8/23 train from St. Petersburg to Moscow
8/23 arrive in Moscow
8/27 train from Moscow to Nizhny Novgorod
8/29 train from Nizhny Novgorod to Moscow
8/29 train from Moscow to Smolensk
Now the question was when and where to actually exit the country. The original plan was Kiev, Ukraine, but Minsk, Belarus is right next to Smolensk, so I thought about that but quickly learned that I’d need a visa for that, and moreover, Belarus is kind of unfriendly right now (a clue was the list of places from which you don’t need a visa: North Korea, Iran, Iraq, Cuba, etc). This meant I’d need to go through Moscow, so the schedule became:
8/31 train from Smolensk to Moscow
8/31 train from Moscow to Kiev
9/1 arrive Kiev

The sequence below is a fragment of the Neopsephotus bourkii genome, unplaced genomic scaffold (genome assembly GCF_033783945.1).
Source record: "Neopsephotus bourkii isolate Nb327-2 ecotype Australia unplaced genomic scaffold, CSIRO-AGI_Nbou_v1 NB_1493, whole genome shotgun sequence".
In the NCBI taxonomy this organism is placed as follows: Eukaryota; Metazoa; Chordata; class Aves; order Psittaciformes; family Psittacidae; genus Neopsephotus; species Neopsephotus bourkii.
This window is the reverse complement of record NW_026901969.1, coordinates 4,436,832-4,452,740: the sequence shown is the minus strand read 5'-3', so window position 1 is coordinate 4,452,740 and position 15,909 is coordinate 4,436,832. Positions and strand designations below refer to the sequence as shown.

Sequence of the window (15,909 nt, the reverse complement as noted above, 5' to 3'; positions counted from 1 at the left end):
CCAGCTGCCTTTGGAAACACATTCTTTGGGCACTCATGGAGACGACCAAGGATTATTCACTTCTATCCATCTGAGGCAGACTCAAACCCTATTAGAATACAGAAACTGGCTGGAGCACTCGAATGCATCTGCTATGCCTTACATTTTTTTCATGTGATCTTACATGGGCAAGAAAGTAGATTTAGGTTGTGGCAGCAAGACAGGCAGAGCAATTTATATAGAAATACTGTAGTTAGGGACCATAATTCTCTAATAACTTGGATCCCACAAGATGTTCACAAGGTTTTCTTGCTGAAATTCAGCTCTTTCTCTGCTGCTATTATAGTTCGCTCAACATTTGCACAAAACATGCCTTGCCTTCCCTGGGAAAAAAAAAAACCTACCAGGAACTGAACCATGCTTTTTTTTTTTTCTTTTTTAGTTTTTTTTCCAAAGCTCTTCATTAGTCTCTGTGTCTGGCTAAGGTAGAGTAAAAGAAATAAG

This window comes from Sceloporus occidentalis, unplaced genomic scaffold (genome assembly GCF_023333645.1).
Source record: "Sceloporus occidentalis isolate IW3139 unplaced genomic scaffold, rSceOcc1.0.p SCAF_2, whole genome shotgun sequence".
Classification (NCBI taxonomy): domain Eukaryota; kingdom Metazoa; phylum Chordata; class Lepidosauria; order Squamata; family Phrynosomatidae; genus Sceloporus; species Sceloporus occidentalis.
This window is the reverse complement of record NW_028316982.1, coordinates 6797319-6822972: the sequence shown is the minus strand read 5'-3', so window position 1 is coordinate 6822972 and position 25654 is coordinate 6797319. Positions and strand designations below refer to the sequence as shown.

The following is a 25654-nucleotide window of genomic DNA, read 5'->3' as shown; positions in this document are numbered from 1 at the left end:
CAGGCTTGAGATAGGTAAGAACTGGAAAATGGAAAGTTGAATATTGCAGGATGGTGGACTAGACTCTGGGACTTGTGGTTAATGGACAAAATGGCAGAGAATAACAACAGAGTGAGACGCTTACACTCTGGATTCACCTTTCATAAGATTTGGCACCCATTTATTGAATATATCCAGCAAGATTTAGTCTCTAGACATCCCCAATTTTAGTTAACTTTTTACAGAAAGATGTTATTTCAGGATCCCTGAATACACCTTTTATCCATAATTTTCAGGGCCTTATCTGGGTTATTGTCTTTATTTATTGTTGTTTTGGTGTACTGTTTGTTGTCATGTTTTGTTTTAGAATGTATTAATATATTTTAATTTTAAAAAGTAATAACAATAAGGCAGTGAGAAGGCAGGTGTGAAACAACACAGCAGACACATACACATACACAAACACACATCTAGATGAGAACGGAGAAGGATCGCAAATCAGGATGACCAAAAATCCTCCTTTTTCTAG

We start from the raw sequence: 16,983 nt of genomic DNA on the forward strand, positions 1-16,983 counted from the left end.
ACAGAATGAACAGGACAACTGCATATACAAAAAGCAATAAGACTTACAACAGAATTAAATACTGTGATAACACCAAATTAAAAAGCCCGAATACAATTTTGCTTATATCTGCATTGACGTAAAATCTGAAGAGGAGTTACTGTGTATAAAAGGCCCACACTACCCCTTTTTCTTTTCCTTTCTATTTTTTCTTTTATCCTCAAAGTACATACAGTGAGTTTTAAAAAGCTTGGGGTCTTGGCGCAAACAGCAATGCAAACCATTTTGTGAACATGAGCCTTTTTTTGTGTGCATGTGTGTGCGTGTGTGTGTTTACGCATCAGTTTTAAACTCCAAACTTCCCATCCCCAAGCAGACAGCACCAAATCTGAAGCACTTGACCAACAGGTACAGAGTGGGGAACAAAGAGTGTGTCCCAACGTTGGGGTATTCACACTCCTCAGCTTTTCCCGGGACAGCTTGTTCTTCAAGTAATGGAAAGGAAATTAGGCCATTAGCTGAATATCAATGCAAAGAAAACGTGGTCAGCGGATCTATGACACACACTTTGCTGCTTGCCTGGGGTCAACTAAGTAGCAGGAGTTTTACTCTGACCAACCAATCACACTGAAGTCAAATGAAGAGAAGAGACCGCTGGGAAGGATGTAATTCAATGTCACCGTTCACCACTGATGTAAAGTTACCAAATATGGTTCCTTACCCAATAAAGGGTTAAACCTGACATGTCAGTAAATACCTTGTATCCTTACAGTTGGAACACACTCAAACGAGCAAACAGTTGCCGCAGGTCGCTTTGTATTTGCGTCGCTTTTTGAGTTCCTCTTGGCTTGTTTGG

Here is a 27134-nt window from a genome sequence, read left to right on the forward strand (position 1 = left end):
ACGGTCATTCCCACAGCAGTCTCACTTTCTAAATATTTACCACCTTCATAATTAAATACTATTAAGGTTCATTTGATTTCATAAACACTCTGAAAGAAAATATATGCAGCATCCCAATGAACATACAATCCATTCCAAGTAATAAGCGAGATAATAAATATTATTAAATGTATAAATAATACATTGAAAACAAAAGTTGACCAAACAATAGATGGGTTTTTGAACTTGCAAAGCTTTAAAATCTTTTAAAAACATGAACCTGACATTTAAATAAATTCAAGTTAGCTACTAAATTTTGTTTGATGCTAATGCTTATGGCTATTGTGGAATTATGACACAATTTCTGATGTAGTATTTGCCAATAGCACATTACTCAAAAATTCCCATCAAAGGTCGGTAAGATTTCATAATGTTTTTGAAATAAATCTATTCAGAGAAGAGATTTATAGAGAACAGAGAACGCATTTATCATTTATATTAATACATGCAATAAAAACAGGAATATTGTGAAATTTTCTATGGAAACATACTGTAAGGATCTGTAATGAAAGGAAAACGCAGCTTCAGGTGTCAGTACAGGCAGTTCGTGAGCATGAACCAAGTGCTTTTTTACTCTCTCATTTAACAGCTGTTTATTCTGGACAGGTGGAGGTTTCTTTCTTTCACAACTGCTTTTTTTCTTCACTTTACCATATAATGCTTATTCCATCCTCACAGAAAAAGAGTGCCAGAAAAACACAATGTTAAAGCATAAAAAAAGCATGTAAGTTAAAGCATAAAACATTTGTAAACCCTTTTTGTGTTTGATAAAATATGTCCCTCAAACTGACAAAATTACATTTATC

And thus is planned the entirety of the Russia trip. Of course, it would be too easy to say everything is all tied up in a bow; before we left on our cruise I tried to take care of all of the remaining train tickets and hotel reservations. The train tickets were fine; I happened to find a cashier right near the Gostiniy Dvor metro station and it all worked out fine, which was great. As for the hotels, it started much more simply since I could do everything online, but I ran into a snag with Smolensk, namely that none of the sites I tried acknowledged its existence. I figure I’ll take care of that at one of the travel places I worked with along the way here (for the Murmansk/Arkhangelsk train/plane tickets I used two different places) once I come back to St. Petersburg. A more serious snag came up on the cruise; in spite of the fact that I told my credit card company when and where I’d be traveling (in general terms, obviously), they decided to block my charges when I started booking the hotels. Fortunately the Murmansk/Arkhangelsk reservations went through (as I’m writing this, I am realizing exactly how incredibly fortunate that is), but the St. Petersburg and Moscow reservations were blocked until I cleared them. I worried that the reservations would be canceled when the charges were denied, and wondered what would happen when they cleared the charges through, and sure enough when I checked the status of these bookings, they were canceled, so hopefully this works out without my being charged twice. On the other hand, I decided to ask my “host mom” as it were, if I could pay some more and stay there for those few days, and she said fine, so that’s one fewer hotel and a lot less money spent.